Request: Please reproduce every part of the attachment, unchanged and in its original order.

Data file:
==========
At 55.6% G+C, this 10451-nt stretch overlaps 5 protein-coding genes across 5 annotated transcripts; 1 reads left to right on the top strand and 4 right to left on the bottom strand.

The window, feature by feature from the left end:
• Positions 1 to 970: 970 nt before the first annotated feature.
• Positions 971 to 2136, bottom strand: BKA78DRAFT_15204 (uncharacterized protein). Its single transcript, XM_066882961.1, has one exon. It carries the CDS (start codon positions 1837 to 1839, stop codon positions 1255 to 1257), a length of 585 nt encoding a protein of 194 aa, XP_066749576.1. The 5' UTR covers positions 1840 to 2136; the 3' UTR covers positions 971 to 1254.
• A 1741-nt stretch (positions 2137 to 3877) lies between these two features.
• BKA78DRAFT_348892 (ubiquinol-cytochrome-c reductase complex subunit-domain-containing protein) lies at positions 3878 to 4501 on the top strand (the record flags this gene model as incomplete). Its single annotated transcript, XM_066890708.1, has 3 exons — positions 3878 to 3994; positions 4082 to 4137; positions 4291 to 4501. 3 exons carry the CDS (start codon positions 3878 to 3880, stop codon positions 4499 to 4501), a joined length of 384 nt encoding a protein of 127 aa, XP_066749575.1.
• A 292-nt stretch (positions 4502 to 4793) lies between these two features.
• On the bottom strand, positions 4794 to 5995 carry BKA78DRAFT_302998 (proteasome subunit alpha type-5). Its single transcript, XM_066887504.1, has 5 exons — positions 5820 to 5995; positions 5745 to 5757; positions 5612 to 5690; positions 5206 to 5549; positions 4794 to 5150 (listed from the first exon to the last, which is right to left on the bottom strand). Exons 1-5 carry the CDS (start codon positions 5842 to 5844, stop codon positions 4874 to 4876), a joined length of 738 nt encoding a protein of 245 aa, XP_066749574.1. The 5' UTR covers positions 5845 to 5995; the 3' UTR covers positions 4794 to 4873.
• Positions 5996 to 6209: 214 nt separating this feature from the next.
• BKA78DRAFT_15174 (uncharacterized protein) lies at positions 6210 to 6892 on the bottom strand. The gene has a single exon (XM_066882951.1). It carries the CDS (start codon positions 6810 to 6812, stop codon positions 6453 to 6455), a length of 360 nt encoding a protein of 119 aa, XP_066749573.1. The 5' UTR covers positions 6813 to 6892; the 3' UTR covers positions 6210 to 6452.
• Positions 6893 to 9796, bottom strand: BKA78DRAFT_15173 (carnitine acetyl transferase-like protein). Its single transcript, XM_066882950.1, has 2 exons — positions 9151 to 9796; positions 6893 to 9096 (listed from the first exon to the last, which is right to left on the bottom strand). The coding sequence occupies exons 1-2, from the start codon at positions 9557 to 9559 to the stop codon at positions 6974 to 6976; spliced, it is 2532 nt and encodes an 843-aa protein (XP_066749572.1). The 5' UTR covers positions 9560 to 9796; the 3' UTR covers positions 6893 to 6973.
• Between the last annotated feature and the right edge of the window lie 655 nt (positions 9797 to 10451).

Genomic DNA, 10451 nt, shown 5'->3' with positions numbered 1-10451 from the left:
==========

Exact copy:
At 55.6% G+C, this 10451-nt stretch overlaps 5 protein-coding genes across 5 annotated transcripts; 1 reads left to right on the top strand and 4 right to left on the bottom strand.

The window, feature by feature from the left end:
• Positions 1 to 970: 970 nt before the first annotated feature.
• Positions 971 to 2136, bottom strand: BKA78DRAFT_15204 (uncharacterized protein). Its single transcript, XM_066882961.1, has one exon. It carries the CDS (start codon positions 1837 to 1839, stop codon positions 1255 to 1257), a length of 585 nt encoding a protein of 194 aa, XP_066749576.1. The 5' UTR covers positions 1840 to 2136; the 3' UTR covers positions 971 to 1254.
• A 1741-nt stretch (positions 2137 to 3877) lies between these two features.
• BKA78DRAFT_348892 (ubiquinol-cytochrome-c reductase complex subunit-domain-containing protein) lies at positions 3878 to 4501 on the top strand (the record flags this gene model as incomplete). Its single annotated transcript, XM_066890708.1, has 3 exons — positions 3878 to 3994; positions 4082 to 4137; positions 4291 to 4501. 3 exons carry the CDS (start codon positions 3878 to 3880, stop codon positions 4499 to 4501), a joined length of 384 nt encoding a protein of 127 aa, XP_066749575.1.
• A 292-nt stretch (positions 4502 to 4793) lies between these two features.
• On the bottom strand, positions 4794 to 5995 carry BKA78DRAFT_302998 (proteasome subunit alpha type-5). Its single transcript, XM_066887504.1, has 5 exons — positions 5820 to 5995; positions 5745 to 5757; positions 5612 to 5690; positions 5206 to 5549; positions 4794 to 5150 (listed from the first exon to the last, which is right to left on the bottom strand). Exons 1-5 carry the CDS (start codon positions 5842 to 5844, stop codon positions 4874 to 4876), a joined length of 738 nt encoding a protein of 245 aa, XP_066749574.1. The 5' UTR covers positions 5845 to 5995; the 3' UTR covers positions 4794 to 4873.
• Positions 5996 to 6209: 214 nt separating this feature from the next.
• BKA78DRAFT_15174 (uncharacterized protein) lies at positions 6210 to 6892 on the bottom strand. The gene has a single exon (XM_066882951.1). It carries the CDS (start codon positions 6810 to 6812, stop codon positions 6453 to 6455), a length of 360 nt encoding a protein of 119 aa, XP_066749573.1. The 5' UTR covers positions 6813 to 6892; the 3' UTR covers positions 6210 to 6452.
• Positions 6893 to 9796, bottom strand: BKA78DRAFT_15173 (carnitine acetyl transferase-like protein). Its single transcript, XM_066882950.1, has 2 exons — positions 9151 to 9796; positions 6893 to 9096 (listed from the first exon to the last, which is right to left on the bottom strand). The coding sequence occupies exons 1-2, from the start codon at positions 9557 to 9559 to the stop codon at positions 6974 to 6976; spliced, it is 2532 nt and encodes an 843-aa protein (XP_066749572.1). The 5' UTR covers positions 9560 to 9796; the 3' UTR covers positions 6893 to 6973.
• Between the last annotated feature and the right edge of the window lie 655 nt (positions 9797 to 10451).

Genomic DNA, 10451 nt, shown 5'->3' with positions numbered 1-10451 from the left: